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Interview with Brad Fink, Virginia Department of Wildlife Resources

vdwr image


Brook trout is Virginia's state fish, and its only native salmonid.  Virginia's biologists often refer to it according to its scientific classification: char. According to the state's wild trout management plan, Virginia currently has 614 wild brook trout streams stretching over 2000 miles through western and southwestern VA. Brook trout is a Virginia Species of Greatest Conservation Need, reflecting its decline and also cultural and ecological importance. It is hard to say exactly how far it has declined; the extent of historic occupancy by brook trout in the state is uncertain. One thing is understood: the Appalachian mountains and foothills of Virginia are a resource gem. Many wild trout streams are in the protection of Shenandoah National Park and the George Washington and Jefferson National Forest

Follow this link for more information on Virginia's wild trout resources, and links to other state plans.

Brad Fink, Virginia Department of Wildlife Resources (VDWR) Coldwater Fisheries Biologist and EBTJV Steering Committee member, sat down with us to talk about his work with the VDWR and brook trout. 

Brad Fink photo

Please tell us what you do for the Virginia Department of Wildlife Resources, generally and for brook trout. 

Currently I’m the statewide Coldwater Fisheries Biologist responsible for both our stocked trout program and our wild trout management plan.  In addition, I have general District Biologist duties such as biologist reports, public meetings, outreach efforts and basically whatever comes along from a public fisheries management stand point. 

range in VA

What excites you the most about working on brook trout streams? 

Brook trout are a good indicator species for habitat and they’re a species of greatest conservation need in our DWR Wildlife Action Plan.    A fair amount of the public is concerned about brook trout as well so it’s easy to get stakeholder input.  You don’t hear much from the local Common Carp Unlimited Chapters.  Also just getting out in the mountains, a lot of our brook trout streams are in remote areas where you’re likely to see other wildlife and good views. 

The lower section of the Rapidan River at Graves Mill in Shenandoah National Park.

Is there something you'd like people to know about brook trout? 

They are an indicator species that need fairly good habitat.  However, they may be more resilient than we think, if habitat is protectedHabitat degradation is one of the main concerns for conserving brook trout, and it’s one we can actually have an impact by restoring channelized streams, cut banks and installing instream structures.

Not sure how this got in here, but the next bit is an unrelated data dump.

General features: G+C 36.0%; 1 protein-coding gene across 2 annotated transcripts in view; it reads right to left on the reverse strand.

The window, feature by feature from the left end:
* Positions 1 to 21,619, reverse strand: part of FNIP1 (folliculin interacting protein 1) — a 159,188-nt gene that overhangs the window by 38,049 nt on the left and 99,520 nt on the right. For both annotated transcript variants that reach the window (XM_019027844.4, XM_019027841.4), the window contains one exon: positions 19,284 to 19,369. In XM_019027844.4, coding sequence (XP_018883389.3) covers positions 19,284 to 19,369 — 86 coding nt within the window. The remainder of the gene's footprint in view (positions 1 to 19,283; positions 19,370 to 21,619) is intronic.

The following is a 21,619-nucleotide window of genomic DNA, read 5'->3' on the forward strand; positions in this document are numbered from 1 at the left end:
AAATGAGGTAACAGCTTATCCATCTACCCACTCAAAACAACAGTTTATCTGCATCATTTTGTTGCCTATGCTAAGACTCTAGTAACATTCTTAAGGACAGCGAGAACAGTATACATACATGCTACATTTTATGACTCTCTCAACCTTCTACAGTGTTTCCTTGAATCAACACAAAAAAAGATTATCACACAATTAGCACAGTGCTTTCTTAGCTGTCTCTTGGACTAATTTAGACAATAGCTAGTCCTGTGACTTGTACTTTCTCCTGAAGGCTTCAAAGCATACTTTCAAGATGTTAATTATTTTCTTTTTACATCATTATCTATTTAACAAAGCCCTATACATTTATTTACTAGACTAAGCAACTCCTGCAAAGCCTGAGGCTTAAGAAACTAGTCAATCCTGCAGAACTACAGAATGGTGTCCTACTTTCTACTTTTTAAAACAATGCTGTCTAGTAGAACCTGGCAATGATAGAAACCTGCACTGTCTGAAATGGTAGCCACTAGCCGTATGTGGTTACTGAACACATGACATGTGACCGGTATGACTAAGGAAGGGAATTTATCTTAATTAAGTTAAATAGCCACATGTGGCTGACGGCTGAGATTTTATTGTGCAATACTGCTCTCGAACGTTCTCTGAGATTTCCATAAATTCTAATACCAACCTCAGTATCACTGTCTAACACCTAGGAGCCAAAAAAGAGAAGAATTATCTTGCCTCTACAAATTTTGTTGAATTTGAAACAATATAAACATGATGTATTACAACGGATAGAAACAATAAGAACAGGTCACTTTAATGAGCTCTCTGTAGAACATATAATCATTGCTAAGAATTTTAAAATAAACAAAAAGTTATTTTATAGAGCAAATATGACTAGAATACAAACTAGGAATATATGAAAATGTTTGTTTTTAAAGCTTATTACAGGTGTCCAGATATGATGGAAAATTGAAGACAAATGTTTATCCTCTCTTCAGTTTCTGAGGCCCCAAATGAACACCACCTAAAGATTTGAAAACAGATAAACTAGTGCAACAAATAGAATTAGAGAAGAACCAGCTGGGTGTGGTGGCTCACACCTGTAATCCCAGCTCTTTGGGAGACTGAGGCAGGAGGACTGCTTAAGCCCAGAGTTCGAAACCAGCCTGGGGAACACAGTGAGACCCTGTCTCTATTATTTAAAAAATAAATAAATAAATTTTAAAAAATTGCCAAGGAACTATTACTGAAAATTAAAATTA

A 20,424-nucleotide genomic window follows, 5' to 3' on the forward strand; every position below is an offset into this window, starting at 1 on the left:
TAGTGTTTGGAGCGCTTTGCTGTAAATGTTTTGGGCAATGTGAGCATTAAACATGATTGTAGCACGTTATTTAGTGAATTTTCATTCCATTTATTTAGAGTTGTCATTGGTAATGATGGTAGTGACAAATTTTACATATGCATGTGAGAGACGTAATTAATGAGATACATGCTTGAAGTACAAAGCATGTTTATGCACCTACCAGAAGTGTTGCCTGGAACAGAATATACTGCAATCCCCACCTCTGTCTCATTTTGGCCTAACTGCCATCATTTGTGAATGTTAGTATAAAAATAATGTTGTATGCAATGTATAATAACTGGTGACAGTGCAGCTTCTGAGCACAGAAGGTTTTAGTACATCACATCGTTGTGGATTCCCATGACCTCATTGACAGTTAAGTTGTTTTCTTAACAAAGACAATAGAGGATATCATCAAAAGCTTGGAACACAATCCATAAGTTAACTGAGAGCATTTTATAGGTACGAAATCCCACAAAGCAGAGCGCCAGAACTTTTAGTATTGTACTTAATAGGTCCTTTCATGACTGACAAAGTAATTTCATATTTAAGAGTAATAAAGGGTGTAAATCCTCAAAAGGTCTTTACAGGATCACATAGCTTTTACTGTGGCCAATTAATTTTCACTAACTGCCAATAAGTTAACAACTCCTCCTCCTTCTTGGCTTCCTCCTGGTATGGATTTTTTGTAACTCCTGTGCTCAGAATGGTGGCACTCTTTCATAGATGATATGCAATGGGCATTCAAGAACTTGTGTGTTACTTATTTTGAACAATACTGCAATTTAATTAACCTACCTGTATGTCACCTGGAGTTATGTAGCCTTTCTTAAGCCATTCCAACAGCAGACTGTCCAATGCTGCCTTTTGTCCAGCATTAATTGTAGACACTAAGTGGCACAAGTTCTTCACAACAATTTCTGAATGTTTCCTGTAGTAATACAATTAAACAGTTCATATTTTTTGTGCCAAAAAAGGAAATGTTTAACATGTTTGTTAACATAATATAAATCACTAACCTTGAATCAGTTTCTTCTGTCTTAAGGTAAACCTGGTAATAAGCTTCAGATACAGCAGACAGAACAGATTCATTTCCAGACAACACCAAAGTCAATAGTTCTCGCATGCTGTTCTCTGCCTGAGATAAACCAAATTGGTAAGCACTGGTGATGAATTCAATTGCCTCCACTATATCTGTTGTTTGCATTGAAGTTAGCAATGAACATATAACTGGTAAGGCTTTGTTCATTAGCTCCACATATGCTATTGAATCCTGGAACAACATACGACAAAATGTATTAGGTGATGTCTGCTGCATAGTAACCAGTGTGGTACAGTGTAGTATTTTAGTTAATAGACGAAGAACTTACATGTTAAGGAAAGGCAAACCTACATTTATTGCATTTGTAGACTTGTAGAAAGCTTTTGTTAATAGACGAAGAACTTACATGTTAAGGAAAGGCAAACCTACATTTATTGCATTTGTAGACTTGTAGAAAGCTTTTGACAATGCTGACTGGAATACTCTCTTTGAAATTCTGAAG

Photo of one of the properties during a flood on Smith Creek Headwaters Restoration, Virginia.

I'm aware you are sampling streams for eDNA of brook trout. What is that/ how is it used to help manage brook trout? 

The field method for sampling eDNA is fairly simple and efficient.  In 2019 we sample 36 streams where we thought Brook Trout may be extirpated.  These streams were thought to be extirpated because we located Brook Trout with backpack electrofishing before 1990, but not after 1990.  Eight of these streams came back positive for eDNA.  So now we have a list of streams to look at to determine if repatriation is required.  In 2020 we paired our back pack electrofishing with eDNA samples to see if we were possibly missing trout with our electrofishing gear.  We paired a total of 56 sites and got a match at 52.  So basically we picked up eDNA at 4 sites where we didn’t collect fish with the backpack shocker.  DWR plans to roll eDNA sampling into our coldwater stream survey protocol moving forward.  eDNA will only be collected and sent off for analysis in streams we do not collect Brook Trout with electrofishing, or for streams in very remote locations where only presence / absence data is required.    

Image of brook trout

What gives you hope about the future for fishable, wild brook trout? 

Here in VA the majority of our trout streams are on protected public lands so we have a good handle on habitat protection.   

For more information from VDWR on trout streams, see this blog from 2021.

Brad is the Virginia Department of Wildlife Resources (VDWR) Coldwater Fisheries Biologist stationed in the Verona Regional Office.  Currently, he manages fisheries in five counties and coordinates the statewide stocked and wild trout programs.  His district includes the counties of Alleghany, Bath, Highland, Rockbridge and Augusta.  Brad’s rivers include the Jackson River Tailwater, Maury River, and multiple stocked and wild trout streams.  He also manages multiple impoundments that are stocked with trout for put-and-take and put-grow-and-take in an 11 county area of Northwestern Virginia.  He has 20 years of experience in aquatic sciences/species management including stream restoration, shoreline structure, and climate change research regarding Brook Trout.   Studies including brook trout, least brook lamprey, muskellunge, and freshwater mussel distribution. Additional experiences with urban stream management/restoration and recreational fishing opportunity enhancement.  He was a past survey field crew leader for Wyoming Dept. of Game and Fish, Indiana DNR, and USDA Forest Service.

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